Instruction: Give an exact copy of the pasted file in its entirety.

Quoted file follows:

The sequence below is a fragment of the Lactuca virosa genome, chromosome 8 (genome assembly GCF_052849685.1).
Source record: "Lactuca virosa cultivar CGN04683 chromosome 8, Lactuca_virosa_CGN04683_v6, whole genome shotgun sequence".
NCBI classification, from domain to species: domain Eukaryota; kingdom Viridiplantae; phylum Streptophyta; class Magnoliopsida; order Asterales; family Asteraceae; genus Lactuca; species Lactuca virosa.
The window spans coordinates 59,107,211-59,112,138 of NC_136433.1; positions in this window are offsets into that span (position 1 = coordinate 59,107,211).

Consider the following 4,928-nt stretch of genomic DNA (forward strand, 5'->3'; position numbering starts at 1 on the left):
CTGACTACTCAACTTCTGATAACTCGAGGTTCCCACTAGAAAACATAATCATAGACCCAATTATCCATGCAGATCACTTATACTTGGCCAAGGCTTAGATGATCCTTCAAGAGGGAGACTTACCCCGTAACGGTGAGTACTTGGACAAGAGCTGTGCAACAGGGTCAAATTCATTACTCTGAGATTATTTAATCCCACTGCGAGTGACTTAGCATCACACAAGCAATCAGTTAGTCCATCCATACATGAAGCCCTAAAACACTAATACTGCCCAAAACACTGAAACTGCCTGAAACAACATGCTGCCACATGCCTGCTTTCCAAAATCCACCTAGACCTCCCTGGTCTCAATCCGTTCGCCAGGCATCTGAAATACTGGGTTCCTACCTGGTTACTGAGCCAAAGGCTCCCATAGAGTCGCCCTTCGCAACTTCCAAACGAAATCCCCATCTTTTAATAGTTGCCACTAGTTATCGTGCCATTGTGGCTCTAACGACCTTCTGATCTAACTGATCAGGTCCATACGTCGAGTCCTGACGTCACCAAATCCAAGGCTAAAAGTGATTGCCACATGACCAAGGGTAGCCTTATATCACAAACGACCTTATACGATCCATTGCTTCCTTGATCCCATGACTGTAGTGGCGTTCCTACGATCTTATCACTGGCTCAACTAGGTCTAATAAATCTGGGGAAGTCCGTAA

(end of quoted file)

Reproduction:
The sequence below is a fragment of the Lactuca virosa genome, chromosome 8 (genome assembly GCF_052849685.1).
Source record: "Lactuca virosa cultivar CGN04683 chromosome 8, Lactuca_virosa_CGN04683_v6, whole genome shotgun sequence".
NCBI classification, from domain to species: domain Eukaryota; kingdom Viridiplantae; phylum Streptophyta; class Magnoliopsida; order Asterales; family Asteraceae; genus Lactuca; species Lactuca virosa.
The window spans coordinates 59,107,211-59,112,138 of NC_136433.1; positions in this window are offsets into that span (position 1 = coordinate 59,107,211).

Consider the following 4,928-nt stretch of genomic DNA (forward strand, 5'->3'; position numbering starts at 1 on the left):
CTGACTACTCAACTTCTGATAACTCGAGGTTCCCACTAGAAAACATAATCATAGACCCAATTATCCATGCAGATCACTTATACTTGGCCAAGGCTTAGATGATCCTTCAAGAGGGAGACTTACCCCGTAACGGTGAGTACTTGGACAAGAGCTGTGCAACAGGGTCAAATTCATTACTCTGAGATTATTTAATCCCACTGCGAGTGACTTAGCATCACACAAGCAATCAGTTAGTCCATCCATACATGAAGCCCTAAAACACTAATACTGCCCAAAACACTGAAACTGCCTGAAACAACATGCTGCCACATGCCTGCTTTCCAAAATCCACCTAGACCTCCCTGGTCTCAATCCGTTCGCCAGGCATCTGAAATACTGGGTTCCTACCTGGTTACTGAGCCAAAGGCTCCCATAGAGTCGCCCTTCGCAACTTCCAAACGAAATCCCCATCTTTTAATAGTTGCCACTAGTTATCGTGCCATTGTGGCTCTAACGACCTTCTGATCTAACTGATCAGGTCCATACGTCGAGTCCTGACGTCACCAAATCCAAGGCTAAAAGTGATTGCCACATGACCAAGGGTAGCCTTATATCACAAACGACCTTATACGATCCATTGCTTCCTTGATCCCATGACTGTAGTGGCGTTCCTACGATCTTATCACTGGCTCAACTAGGTCTAATAAATCTGGGGAAGTCCGTAA